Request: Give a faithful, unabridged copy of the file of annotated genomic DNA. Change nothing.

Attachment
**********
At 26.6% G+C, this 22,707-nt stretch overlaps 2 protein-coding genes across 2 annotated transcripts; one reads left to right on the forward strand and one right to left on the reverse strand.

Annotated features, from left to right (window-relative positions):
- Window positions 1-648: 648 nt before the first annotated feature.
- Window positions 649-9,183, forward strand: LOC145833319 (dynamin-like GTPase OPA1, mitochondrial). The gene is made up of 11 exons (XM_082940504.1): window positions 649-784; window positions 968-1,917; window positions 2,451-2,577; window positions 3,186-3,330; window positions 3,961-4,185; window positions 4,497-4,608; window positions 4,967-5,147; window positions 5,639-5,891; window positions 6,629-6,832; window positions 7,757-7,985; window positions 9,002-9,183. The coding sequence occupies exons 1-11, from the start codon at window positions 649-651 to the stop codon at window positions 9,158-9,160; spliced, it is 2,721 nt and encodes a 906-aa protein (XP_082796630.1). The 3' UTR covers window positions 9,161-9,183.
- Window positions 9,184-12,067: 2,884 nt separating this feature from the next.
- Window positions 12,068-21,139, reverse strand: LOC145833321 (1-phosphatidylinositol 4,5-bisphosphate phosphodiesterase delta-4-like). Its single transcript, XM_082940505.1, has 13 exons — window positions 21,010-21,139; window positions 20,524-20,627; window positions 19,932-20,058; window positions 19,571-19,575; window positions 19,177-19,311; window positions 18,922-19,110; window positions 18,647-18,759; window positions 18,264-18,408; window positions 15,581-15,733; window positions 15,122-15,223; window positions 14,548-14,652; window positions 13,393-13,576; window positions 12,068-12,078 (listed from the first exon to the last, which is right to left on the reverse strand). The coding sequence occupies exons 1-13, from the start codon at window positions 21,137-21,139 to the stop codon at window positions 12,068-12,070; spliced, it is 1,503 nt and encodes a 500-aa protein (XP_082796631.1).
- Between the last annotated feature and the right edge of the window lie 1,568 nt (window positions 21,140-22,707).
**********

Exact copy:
At 26.6% G+C, this 22,707-nt stretch overlaps 2 protein-coding genes across 2 annotated transcripts; one reads left to right on the forward strand and one right to left on the reverse strand.

Annotated features, from left to right (window-relative positions):
- Window positions 1-648: 648 nt before the first annotated feature.
- Window positions 649-9,183, forward strand: LOC145833319 (dynamin-like GTPase OPA1, mitochondrial). The gene is made up of 11 exons (XM_082940504.1): window positions 649-784; window positions 968-1,917; window positions 2,451-2,577; window positions 3,186-3,330; window positions 3,961-4,185; window positions 4,497-4,608; window positions 4,967-5,147; window positions 5,639-5,891; window positions 6,629-6,832; window positions 7,757-7,985; window positions 9,002-9,183. The coding sequence occupies exons 1-11, from the start codon at window positions 649-651 to the stop codon at window positions 9,158-9,160; spliced, it is 2,721 nt and encodes a 906-aa protein (XP_082796630.1). The 3' UTR covers window positions 9,161-9,183.
- Window positions 9,184-12,067: 2,884 nt separating this feature from the next.
- Window positions 12,068-21,139, reverse strand: LOC145833321 (1-phosphatidylinositol 4,5-bisphosphate phosphodiesterase delta-4-like). Its single transcript, XM_082940505.1, has 13 exons — window positions 21,010-21,139; window positions 20,524-20,627; window positions 19,932-20,058; window positions 19,571-19,575; window positions 19,177-19,311; window positions 18,922-19,110; window positions 18,647-18,759; window positions 18,264-18,408; window positions 15,581-15,733; window positions 15,122-15,223; window positions 14,548-14,652; window positions 13,393-13,576; window positions 12,068-12,078 (listed from the first exon to the last, which is right to left on the reverse strand). The coding sequence occupies exons 1-13, from the start codon at window positions 21,137-21,139 to the stop codon at window positions 12,068-12,070; spliced, it is 1,503 nt and encodes a 500-aa protein (XP_082796631.1).
- Between the last annotated feature and the right edge of the window lie 1,568 nt (window positions 21,140-22,707).